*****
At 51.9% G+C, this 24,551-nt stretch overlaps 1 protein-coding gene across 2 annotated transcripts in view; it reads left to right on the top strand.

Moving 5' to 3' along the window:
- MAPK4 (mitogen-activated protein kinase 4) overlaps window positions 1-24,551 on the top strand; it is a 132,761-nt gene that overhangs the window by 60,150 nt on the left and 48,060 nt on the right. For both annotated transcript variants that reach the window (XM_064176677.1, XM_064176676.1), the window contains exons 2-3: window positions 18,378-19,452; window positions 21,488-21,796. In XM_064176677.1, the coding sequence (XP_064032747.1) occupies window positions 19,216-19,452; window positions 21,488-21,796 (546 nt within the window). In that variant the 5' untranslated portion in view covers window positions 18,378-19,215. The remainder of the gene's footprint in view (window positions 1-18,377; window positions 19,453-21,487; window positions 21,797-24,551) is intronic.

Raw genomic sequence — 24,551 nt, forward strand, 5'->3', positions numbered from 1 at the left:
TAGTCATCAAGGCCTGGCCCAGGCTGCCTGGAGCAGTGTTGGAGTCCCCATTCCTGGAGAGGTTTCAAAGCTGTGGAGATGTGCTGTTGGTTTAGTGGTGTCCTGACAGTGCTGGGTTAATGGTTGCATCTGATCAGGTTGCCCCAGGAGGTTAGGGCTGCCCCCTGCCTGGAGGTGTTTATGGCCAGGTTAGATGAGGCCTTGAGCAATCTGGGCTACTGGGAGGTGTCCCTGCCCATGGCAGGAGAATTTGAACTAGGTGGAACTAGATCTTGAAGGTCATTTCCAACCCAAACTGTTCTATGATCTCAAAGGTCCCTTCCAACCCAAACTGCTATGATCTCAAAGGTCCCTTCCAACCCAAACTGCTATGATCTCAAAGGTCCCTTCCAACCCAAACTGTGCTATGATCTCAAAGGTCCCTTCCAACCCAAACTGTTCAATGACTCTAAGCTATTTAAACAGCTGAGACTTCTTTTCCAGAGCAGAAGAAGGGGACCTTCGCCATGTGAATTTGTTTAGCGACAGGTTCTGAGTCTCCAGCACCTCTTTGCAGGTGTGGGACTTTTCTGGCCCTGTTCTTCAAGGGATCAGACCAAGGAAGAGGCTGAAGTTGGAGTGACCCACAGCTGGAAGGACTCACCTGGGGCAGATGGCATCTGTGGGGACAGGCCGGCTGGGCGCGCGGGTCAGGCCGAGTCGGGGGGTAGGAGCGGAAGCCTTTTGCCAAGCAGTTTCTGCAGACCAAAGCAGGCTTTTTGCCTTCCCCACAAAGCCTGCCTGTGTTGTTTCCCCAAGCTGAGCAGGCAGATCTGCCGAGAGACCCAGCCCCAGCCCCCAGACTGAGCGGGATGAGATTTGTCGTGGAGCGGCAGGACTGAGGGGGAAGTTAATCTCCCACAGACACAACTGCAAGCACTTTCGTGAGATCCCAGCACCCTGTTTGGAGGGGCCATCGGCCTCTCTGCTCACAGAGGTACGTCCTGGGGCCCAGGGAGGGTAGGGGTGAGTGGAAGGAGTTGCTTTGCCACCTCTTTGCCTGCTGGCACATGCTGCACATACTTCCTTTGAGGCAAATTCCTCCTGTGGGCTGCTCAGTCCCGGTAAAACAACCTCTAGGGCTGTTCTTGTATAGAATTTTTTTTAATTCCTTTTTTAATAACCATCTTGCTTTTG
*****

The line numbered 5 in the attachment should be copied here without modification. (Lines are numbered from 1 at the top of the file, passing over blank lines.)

TAGTCATCAAGGCCTGGCCCAGGCTGCCTGGAGCAGTGTTGGAGTCCCCATTCCTGGAGAGGTTTCAAAGCTGTGGAGATGTGCTGTTGGTTTAGTGGTGTCCTGACAGTGCTGGGTTAATGGTTGCATCTGATCAGGTTGCCCCAGGAGGTTAGGGCTGCCCCCTGCCTGGAGGTGTTTATGGCCAGGTTAGATGAGGCCTTGAGCAATCTGGGCTACTGGGAGGTGTCCCTGCCCATGGCAGGAGAATTTGAACTAGGTGGAACTAGATCTTGAAGGTCATTTCCAACCCAAACTGTTCTATGATCTCAAAGGTCCCTTCCAACCCAAACTGCTATGATCTCAAAGGTCCCTTCCAACCCAAACTGCTATGATCTCAAAGGTCCCTTCCAACCCAAACTGTGCTATGATCTCAAAGGTCCCTTCCAACCCAAACTGTTCAATGACTCTAAGCTATTTAAACAGCTGAGACTTCTTTTCCAGAGCAGAAGAAGGGGACCTTCGCCATGTGAATTTGTTTAGCGACAGGTTCTGAGTCTCCAGCACCTCTTTGCAGGTGTGGGACTTTTCTGGCCCTGTTCTTCAAGGGATCAGACCAAGGAAGAGGCTGAAGTTGGAGTGACCCACAGCTGGAAGGACTCACCTGGGGCAGATGGCATCTGTGGGGACAGGCCGGCTGGGCGCGCGGGTCAGGCCGAGTCGGGGGGTAGGAGCGGAAGCCTTTTGCCAAGCAGTTTCTGCAGACCAAAGCAGGCTTTTTGCCTTCCCCACAAAGCCTGCCTGTGTTGTTTCCCCAAGCTGAGCAGGCAGATCTGCCGAGAGACCCAGCCCCAGCCCCCAGACTGAGCGGGATGAGATTTGTCGTGGAGCGGCAGGACTGAGGGGGAAGTTAATCTCCCACAGACACAACTGCAAGCACTTTCGTGAGATCCCAGCACCCTGTTTGGAGGGGCCATCGGCCTCTCTGCTCACAGAGGTACGTCCTGGGGCCCAGGGAGGGTAGGGGTGAGTGGAAGGAGTTGCTTTGCCACCTCTTTGCCTGCTGGCACATGCTGCACATACTTCCTTTGAGGCAAATTCCTCCTGTGGGCTGCTCAGTCCCGGTAAAACAACCTCTAGGGCTGTTCTTGTATAGAATTTTTTTTAATTCCTTTTTTAATAACCATCTTGCTTTTG